"So how the heck do we rewire our auto pilot parent setting and stop yelling at our kids? Shifting those inner beliefs from yesteryear, the high expectations, the comparing to other kids’ behavior, the social embarrassment of kids’ big feelings in public, the pressure from our extended families to parent the “old school” way, the annoyance or deeper seeded rage at how inconvenient our kids are are all heavy burdens and sometimes shameful to admit to ourselves. There is enough emotional energy we parents are metabolizing for kids and man it is a lot to digest some days right?" - Traci Ruble
Yelling At Our Kids - A Co-Parenting Dialogue
by Traci Ruble, Licensed Marriage and Family Therapist
Do you yell at your kids?
Are you and your partner on different planets when it comes to yelling
and discipline? What did you learn about
anger growing up?
Look, at times I obsessively read parenting books and find myself in a tailspin about which
way is the best way to deal with that tantrum or developmental stage. My own childhood didn’t leave me with
the progressive parenting skills I wish were old hat so I need those darn books
and lots of practice. But even with tools and education, I lose my
cool. In fact, yelling at our kids, has
been a topic of conversation among friends whose children are of similar ages
and in my house as we strive for better than we got.
There are so many great resources about yelling and anger. I don’t want to reinvent the wheel here when I
think some folks have perfected the topic.
I do want to advocate for the education though. It is invaluable and a worthy cause to pick up one of these books and commit. Some of my favorites include;
“Our most important role as parents is not to get kids over
their strong emotions, but to help them feel that we understand and accept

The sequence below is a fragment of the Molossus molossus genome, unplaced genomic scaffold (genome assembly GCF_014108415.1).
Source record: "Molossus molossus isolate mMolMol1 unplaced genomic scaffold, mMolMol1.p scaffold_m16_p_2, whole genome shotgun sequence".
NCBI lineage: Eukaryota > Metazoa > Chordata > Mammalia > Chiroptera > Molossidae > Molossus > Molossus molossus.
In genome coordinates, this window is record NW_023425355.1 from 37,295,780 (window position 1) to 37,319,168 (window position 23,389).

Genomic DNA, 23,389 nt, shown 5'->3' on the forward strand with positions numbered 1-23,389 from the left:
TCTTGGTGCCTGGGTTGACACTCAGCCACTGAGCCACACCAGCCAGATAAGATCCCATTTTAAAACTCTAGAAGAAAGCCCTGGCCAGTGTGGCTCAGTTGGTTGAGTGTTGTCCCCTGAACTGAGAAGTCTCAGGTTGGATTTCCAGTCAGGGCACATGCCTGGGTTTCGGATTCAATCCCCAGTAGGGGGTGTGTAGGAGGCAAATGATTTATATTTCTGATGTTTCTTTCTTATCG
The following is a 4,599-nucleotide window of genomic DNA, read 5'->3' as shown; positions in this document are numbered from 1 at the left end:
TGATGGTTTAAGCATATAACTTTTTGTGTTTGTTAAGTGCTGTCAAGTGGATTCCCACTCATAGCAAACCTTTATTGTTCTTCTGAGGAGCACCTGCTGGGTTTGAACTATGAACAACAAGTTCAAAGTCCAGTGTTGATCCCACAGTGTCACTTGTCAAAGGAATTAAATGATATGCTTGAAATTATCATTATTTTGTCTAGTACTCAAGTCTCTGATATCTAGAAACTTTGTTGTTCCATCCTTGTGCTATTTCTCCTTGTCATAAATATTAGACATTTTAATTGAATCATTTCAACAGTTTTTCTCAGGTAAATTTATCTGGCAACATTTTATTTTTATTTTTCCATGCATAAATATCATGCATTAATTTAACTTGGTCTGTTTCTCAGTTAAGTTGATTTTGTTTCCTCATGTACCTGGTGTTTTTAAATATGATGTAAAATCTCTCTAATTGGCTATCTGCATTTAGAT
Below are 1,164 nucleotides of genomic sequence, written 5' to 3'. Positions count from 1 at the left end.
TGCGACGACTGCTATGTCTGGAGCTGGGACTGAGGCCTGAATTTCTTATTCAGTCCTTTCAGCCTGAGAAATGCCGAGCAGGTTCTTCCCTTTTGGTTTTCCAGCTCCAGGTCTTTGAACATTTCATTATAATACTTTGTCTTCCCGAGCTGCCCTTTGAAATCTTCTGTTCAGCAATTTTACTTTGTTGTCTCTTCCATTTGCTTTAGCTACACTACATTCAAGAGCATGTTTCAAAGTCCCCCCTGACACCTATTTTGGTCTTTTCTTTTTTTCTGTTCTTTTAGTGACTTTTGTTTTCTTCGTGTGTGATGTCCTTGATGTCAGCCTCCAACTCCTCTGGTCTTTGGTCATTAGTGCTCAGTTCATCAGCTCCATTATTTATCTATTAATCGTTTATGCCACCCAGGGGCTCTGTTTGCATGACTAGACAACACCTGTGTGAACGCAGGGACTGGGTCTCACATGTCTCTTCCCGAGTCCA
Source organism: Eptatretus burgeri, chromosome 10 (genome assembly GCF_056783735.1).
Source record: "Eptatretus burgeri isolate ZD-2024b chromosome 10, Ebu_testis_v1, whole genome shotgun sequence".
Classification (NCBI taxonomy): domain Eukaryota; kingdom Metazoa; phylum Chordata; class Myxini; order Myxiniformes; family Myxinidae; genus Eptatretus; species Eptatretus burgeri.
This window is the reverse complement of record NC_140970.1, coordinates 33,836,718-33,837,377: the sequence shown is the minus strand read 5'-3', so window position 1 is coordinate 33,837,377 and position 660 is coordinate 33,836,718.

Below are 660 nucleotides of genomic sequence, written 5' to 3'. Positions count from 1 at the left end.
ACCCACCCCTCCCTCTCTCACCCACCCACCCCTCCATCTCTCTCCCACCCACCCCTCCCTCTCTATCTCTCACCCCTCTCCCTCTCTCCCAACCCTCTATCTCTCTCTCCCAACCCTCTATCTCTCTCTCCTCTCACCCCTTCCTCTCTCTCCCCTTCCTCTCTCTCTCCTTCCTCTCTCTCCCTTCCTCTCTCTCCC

them. To do this, we must be skillful at
describing the feelings or acknowledging as specifically as possible what the
child is saying [instead of yelling or avoiding setting limits]. Nancy Samalin, Love and Anger
Here is my shorthand summary of this yelling dilemma: children
act childish by design but often we think they should have developmental skills
way beyond their brain’s ability and get annoyed by their childishness. In the old days we shamed them out of their normal childish behavior. Welcome self-esteem movement
of the 1970’s and now the attachment research on infant attunement. Turns out all that shaming, yelling and neglect
as a discipline tactic left a lot of people feeling badly as adults so the pendulum
swung really far in the opposite direction.
It seems the next generation told kids how great they were…”make sure
everyone who plays gets a trophy, whether they deserve one or not”.
In the name of self-esteem, a no-limit-setting trend
developed among some parents and their barometer was “just keep little Johnny
smiling or distracted and he will be saved from needing therapy when he is
older". The other parenting contingent
may not have had self esteem in mind when they indulged their children. They had fatigue in mind. Most parents fall in this camp…hello grocery
store aisle. Too tired to set a limit
and weather the fire storm of tantruming that might ensue? “Here want some chocolate?” Of course this least common denominator
parenting snowballs into bigger tantrums later.
Other strategies spelled out in the books above will work better in
these clincher moments in the store.
There was an interesting article in Time Magazine a few
weeks ago about the growing prevalence of narcissism among generation Y ers blaming some
of the discipline and self esteem foibles I am describing.
“The incidence of narcissistic personality
disorder is nearly three times as high for people in their 20s as for the
generation that's now 65 or older, according to the National Institutes of
Health; 58% more
college students scored higher on a narcissism scale in 2009 than in 1982.
Millennials got so many participation trophies growing up that a recent study